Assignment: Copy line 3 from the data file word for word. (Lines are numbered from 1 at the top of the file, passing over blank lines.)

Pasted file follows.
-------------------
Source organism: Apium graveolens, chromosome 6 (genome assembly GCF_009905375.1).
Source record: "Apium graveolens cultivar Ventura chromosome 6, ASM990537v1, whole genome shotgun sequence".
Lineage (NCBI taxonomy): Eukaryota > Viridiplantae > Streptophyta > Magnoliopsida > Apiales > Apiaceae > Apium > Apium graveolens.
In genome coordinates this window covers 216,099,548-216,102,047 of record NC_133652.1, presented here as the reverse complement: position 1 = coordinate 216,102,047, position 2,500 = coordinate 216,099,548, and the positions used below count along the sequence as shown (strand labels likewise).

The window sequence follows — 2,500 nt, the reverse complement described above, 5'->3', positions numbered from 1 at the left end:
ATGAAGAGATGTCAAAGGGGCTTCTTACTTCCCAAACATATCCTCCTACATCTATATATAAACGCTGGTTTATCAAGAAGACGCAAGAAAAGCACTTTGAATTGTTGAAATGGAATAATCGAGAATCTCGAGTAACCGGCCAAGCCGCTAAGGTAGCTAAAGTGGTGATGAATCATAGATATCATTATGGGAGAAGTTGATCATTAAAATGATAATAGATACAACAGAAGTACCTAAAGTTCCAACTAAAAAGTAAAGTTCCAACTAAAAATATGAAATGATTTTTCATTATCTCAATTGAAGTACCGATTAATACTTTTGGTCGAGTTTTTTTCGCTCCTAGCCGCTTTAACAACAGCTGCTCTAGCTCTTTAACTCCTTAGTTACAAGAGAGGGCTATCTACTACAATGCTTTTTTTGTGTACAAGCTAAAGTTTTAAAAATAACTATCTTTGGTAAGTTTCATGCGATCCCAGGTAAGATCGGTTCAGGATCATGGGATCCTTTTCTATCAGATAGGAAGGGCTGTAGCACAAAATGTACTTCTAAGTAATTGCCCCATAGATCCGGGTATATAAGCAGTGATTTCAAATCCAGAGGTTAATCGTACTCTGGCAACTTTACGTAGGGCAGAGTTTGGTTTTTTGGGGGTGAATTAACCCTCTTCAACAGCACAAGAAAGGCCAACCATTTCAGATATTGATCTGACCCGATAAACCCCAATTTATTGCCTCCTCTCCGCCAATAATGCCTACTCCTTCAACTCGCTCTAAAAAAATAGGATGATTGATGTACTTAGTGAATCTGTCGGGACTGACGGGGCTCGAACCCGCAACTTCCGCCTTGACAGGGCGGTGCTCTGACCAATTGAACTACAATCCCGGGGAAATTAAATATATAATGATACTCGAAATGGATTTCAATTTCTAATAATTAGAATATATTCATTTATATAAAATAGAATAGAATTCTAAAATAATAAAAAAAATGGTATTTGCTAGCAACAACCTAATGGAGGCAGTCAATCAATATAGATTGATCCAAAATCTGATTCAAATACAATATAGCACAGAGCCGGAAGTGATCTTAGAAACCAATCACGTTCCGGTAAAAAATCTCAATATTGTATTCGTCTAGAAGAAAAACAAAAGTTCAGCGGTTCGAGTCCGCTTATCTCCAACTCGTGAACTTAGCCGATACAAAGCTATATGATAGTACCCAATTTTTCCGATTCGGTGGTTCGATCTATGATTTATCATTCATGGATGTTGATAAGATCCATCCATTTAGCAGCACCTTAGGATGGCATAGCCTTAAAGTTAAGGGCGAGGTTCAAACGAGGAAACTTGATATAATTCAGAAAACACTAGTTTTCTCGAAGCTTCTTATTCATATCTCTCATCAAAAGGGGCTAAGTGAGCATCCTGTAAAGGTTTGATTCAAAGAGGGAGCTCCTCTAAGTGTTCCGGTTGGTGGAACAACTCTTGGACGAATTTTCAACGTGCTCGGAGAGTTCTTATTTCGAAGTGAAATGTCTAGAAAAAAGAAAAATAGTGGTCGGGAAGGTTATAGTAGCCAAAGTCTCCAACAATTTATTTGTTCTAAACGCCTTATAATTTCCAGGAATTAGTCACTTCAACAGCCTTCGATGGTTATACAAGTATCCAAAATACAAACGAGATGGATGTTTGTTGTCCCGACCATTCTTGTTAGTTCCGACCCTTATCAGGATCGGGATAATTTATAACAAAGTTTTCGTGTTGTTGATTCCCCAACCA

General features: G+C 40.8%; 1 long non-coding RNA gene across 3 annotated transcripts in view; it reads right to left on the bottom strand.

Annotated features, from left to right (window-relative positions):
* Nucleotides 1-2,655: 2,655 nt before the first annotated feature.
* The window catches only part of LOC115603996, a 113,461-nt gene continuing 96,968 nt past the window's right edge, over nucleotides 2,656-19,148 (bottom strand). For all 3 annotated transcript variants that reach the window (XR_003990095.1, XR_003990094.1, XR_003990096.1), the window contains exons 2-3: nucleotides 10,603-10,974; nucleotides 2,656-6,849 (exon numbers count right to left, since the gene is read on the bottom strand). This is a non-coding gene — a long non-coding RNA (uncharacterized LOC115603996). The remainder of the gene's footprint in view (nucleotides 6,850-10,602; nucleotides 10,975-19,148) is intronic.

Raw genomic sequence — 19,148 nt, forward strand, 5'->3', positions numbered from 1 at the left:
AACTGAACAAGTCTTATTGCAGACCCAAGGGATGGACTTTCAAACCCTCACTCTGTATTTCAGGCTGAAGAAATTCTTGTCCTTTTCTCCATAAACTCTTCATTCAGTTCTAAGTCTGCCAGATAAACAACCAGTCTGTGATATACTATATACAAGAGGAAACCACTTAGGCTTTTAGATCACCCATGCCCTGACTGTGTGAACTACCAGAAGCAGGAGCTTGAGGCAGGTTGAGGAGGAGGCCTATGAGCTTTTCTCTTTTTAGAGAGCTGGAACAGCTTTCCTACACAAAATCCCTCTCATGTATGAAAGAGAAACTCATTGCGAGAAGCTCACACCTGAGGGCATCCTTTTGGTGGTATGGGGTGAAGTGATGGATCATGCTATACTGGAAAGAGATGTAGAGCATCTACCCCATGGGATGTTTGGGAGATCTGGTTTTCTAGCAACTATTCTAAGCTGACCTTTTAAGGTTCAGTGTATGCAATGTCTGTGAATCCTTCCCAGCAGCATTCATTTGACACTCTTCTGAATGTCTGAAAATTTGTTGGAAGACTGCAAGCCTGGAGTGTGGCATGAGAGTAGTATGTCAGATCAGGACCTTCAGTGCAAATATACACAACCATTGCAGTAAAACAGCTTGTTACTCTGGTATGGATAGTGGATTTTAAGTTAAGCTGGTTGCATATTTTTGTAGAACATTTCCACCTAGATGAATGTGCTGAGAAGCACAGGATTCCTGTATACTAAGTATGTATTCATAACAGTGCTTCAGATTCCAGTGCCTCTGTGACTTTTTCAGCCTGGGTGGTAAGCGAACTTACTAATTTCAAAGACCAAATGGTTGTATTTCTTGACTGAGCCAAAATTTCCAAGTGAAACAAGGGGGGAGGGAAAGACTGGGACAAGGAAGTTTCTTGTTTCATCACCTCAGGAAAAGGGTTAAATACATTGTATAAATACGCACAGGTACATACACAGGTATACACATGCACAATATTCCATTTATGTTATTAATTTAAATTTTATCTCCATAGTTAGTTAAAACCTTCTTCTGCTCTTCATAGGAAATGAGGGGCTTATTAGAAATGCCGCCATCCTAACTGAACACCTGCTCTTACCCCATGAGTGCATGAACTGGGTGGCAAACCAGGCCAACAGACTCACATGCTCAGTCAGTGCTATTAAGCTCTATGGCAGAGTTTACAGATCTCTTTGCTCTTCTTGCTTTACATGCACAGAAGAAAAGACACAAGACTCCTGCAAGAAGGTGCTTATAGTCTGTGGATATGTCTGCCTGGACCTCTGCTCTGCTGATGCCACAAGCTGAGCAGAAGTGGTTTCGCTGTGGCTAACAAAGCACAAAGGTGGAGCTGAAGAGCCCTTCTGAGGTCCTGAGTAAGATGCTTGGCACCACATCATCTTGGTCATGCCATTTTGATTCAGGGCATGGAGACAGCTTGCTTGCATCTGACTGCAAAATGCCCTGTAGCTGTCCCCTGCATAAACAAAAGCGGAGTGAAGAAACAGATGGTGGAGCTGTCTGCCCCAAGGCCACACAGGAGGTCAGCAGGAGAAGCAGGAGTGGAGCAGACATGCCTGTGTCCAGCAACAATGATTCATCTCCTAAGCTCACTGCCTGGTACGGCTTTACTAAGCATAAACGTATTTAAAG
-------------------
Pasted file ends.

Lineage (NCBI taxonomy): Eukaryota > Viridiplantae > Streptophyta > Magnoliopsida > Apiales > Apiaceae > Apium > Apium graveolens.